9. Contributing to AequilibraE¶
This page presents some initial instructions on how to setup your system to start contributing to AequilibraE and lists the requirements for all pull-requests to be merged into master.
9.1. Software Design and requirements¶
The most important piece of AequilibraE’s backend is, without a doubt, numpy.
Whenever vectorization is not possible through the use of NumPy functions, compiled code is developed in order to accelerate computation. All compiled code is written in Cython.
AequilibraE also observes a strong requirement of only using libraries that are available in the Python installation used by QGIS on Windows, as the most important use case of this library is as the computational backend of the AequilibraE GUI for QGIS. This requirement can be relaxed, but it has to be analysed on a base-by-case basis and CANNOT break current workflow within QGIS.
We have not yet found an ideal source of recommendations for developing AequilibraE, but a good initial take can be found in this article.
9.2. Development Install¶
As it goes with most Python packages, we recommend using a dedicated virtual environment to develop AequilibraE.
AequilibraE is currently tested for Python 3.5, 3.6 and 3.7, but we recommend using Python 3.6 for development.
We also assume you are using PyCharm, which is an awesome IDE for Python.
If you are using a different IDE, we would welcome if you could contribute with instructions to set that up.
Make sure to clone the AequilibraE repository and run the following from within that cloned repo using an elevated command prompt.
Python 3.6 needs to be installed, and the following instructions assume you are using Chocolatey as a package manager.
cinst python3 --version 3.6.8 cinst python set PATH=C:\Python36;%PATH% python -m pip install pipenv virtualenv .venv #Only if you want to save the virtual environment in the same folder python -m pipenv install --dev python -m pipenv run pre-commit-install
Setup Pycharm with the virtual environment you just created.
Settings -> Project -> Project Interpreter -> Gear Icon -> Add -> Existing VEnv
9.3. Development Guidelines¶
AequilibraE development (tries) to follow a few standards. Since this is largely an after-the-fact concern, several portions of the code are still not up to such standards.
Imports should be one per line.
Imports should be grouped into standard library, third-party, and intra-library imports.
Imports of NumPy should follow the following convention:
import numpy as np
9.3.3. Contributing to AequilibraE¶
GitHub has a nice visual explanation on how collaboration is done GitHub Flow. (For us,) The most important points there are:
The master branch contains the latest working/release version of AequilibraE
Work is done in an issue/feature branch (or a fork) and then pushed to a new brach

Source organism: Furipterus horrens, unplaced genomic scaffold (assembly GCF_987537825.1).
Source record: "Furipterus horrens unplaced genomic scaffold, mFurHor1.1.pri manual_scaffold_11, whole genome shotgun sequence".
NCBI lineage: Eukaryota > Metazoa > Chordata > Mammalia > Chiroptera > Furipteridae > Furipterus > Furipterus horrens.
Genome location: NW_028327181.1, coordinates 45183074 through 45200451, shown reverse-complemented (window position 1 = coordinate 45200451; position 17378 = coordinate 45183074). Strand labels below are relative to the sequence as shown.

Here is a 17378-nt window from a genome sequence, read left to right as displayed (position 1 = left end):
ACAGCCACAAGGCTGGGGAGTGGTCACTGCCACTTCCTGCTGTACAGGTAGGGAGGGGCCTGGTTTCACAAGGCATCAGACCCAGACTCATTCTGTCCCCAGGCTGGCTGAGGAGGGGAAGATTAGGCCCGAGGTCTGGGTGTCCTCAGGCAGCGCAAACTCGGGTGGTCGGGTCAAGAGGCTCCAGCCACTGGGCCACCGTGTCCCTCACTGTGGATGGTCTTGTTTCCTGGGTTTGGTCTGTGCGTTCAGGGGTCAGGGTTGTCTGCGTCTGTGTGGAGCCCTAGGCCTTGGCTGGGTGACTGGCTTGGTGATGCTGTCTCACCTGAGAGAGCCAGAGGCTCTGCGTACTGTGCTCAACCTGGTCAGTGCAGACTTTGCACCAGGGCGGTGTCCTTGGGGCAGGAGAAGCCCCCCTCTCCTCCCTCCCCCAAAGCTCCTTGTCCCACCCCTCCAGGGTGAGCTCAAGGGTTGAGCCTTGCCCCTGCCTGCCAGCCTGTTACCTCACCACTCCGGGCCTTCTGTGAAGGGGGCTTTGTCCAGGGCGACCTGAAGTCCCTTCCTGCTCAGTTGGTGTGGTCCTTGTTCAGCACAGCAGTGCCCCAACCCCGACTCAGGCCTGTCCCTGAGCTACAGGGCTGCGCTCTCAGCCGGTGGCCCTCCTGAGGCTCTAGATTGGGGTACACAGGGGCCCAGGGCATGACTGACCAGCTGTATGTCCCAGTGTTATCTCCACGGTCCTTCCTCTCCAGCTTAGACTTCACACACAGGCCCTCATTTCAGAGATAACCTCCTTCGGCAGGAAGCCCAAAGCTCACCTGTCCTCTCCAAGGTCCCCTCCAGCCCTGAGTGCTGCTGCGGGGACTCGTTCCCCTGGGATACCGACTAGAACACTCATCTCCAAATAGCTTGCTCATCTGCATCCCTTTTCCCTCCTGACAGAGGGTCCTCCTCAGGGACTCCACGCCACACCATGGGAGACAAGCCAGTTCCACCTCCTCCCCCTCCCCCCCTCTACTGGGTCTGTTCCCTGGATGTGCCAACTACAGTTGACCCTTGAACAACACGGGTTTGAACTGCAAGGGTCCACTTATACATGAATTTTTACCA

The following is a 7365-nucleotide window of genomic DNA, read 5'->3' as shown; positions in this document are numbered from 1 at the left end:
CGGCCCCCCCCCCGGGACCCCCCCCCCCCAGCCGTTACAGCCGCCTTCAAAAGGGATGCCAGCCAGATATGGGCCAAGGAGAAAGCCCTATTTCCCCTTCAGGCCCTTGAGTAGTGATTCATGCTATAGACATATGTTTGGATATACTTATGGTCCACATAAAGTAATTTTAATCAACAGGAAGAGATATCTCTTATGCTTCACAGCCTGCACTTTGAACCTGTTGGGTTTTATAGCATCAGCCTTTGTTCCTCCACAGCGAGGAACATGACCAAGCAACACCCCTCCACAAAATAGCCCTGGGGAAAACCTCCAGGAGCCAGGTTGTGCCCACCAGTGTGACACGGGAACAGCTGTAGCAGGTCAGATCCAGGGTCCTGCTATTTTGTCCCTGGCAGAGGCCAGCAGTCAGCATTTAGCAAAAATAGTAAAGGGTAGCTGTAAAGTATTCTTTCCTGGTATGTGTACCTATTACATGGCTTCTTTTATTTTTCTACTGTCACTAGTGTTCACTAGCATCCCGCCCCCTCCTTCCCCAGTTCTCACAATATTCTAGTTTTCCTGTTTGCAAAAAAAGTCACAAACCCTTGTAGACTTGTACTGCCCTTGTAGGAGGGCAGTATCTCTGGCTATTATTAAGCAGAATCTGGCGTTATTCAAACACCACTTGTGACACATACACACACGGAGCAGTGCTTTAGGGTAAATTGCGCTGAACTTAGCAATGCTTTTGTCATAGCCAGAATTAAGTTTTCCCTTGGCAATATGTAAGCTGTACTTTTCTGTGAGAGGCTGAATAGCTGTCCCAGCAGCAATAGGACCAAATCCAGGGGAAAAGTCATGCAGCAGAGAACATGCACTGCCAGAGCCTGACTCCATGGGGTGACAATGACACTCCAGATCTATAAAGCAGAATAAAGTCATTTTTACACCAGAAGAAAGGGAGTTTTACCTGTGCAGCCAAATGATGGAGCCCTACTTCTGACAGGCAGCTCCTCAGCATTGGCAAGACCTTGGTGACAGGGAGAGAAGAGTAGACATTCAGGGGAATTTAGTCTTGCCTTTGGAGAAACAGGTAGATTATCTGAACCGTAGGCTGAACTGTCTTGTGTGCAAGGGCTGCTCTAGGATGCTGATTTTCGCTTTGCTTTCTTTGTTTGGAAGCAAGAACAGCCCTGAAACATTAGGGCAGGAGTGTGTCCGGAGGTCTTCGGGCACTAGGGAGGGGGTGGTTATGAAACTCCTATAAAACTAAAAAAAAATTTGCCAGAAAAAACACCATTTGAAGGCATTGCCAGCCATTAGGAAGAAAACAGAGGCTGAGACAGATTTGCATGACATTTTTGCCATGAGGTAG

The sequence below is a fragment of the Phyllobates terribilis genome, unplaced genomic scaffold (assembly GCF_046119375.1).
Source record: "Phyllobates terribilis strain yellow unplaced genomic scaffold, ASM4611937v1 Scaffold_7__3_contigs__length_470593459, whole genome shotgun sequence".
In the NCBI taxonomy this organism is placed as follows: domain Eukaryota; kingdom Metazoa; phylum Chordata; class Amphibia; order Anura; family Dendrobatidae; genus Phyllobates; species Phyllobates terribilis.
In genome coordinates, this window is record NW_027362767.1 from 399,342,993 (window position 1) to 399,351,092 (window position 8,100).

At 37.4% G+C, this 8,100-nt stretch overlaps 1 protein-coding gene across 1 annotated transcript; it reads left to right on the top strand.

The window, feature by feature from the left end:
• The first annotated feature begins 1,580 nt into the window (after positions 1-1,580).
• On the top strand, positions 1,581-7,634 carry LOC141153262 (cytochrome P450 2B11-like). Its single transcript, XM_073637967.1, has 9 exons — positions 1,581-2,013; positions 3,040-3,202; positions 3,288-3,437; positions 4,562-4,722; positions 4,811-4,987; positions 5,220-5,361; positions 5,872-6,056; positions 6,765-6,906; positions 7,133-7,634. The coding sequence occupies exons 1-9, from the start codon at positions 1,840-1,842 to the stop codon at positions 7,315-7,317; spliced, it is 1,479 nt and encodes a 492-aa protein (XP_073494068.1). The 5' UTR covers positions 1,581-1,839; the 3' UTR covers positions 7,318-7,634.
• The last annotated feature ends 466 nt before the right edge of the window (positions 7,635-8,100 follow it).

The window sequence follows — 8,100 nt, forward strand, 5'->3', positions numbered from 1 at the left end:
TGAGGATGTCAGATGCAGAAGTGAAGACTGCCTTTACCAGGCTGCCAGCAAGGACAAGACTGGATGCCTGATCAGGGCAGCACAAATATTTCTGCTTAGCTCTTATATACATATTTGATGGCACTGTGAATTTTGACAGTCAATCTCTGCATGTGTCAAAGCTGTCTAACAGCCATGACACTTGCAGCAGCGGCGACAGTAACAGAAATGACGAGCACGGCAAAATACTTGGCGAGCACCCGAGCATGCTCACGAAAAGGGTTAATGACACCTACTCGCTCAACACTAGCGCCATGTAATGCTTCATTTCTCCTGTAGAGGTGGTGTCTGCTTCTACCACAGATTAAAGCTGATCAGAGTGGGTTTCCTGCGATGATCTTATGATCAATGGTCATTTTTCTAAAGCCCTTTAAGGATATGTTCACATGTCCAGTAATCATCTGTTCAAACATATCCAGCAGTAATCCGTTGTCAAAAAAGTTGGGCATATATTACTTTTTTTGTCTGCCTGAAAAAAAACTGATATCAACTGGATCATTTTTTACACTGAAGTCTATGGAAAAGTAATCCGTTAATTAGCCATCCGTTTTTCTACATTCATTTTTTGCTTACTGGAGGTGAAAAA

The test system automatically runs unit tests
If the tests pass, then a manual pull request can be approved to merge into master
The master branch is protected and therefore can only be written to after the code has been reviewed and approved
No individual has the privileges to push to the master branch
9.3.4. Release versions¶
AequilibraE uses the the de-facto Python standard for versioning
MAJOR designates a major revision number for the software. Usually, raising a major revision number means that you are adding a lot of features, breaking backward-compatibility or drastically changing the API.
MINOR usually groups moderate changes to the software like bug fixes or minor improvements. Most of the time, end users can upgrade with no risks their software to a new minor release. In case an API changes, the end users will be notified with deprecation warnings. In other words, API stability is usually a promise between two minor releases.
Some software use a third level: MICRO. This level is used when the release cycle of minor release is quite long. In that case, micro releases are dedicated to bug fixes.
AequilibraE’s development is happening mostly within the Minor and Micro levels, as we are still in version 0
AequilibraE testing is done with three tools:
Flake8, a tool to check Python code style
pytest, a Python testing tool
coveralls, a tool for measuring test code coverage
To run the tests locally, you will need to figure out what to do…
These same tests are run by Travis with each push to the repository. These tests need to pass in order to somebody manually review the code before merging it into master (or returning for corrections).
In some cases, test targets need to be updated to match the new results produced by the code since these are now the correct results. In order to update the test targets, first determine which tests are failing and then review the failing lines in the source files. These are easy to identify since each test ultimately comes down to one of Python’s various types of assert statements. Once you identify which assert is failing, you can work your way back through the code that creates the test targets in order to update it. After updating the test targets, re-run the tests to confirm the new code passes all the tests.
All the AequilibraE documentation is (unfortunately) written in reStructuredText and built with Sphinx. Although Restructured Text is often unecessarily convoluted to write, Sphinx is capable of converting it to standard- looking html pages, while also bringing the docstring documentation along for the ride.
To build the documentation, first make sure the required packages are installed. If you have correctly setup the dev environment above, then nothing else is needed. However, if you have incorrectly only run:
python -m pipenv install
Then you will have to run:
python -m pipenv install --dev
Next, build the documentation in html format with the following commands run from the
sphinx-apidoc -T -o docs/source/generated aequilibrae cd docs make html
AequilibraE releases are manually (and not often) uploaded to the Python Package Index (pypi).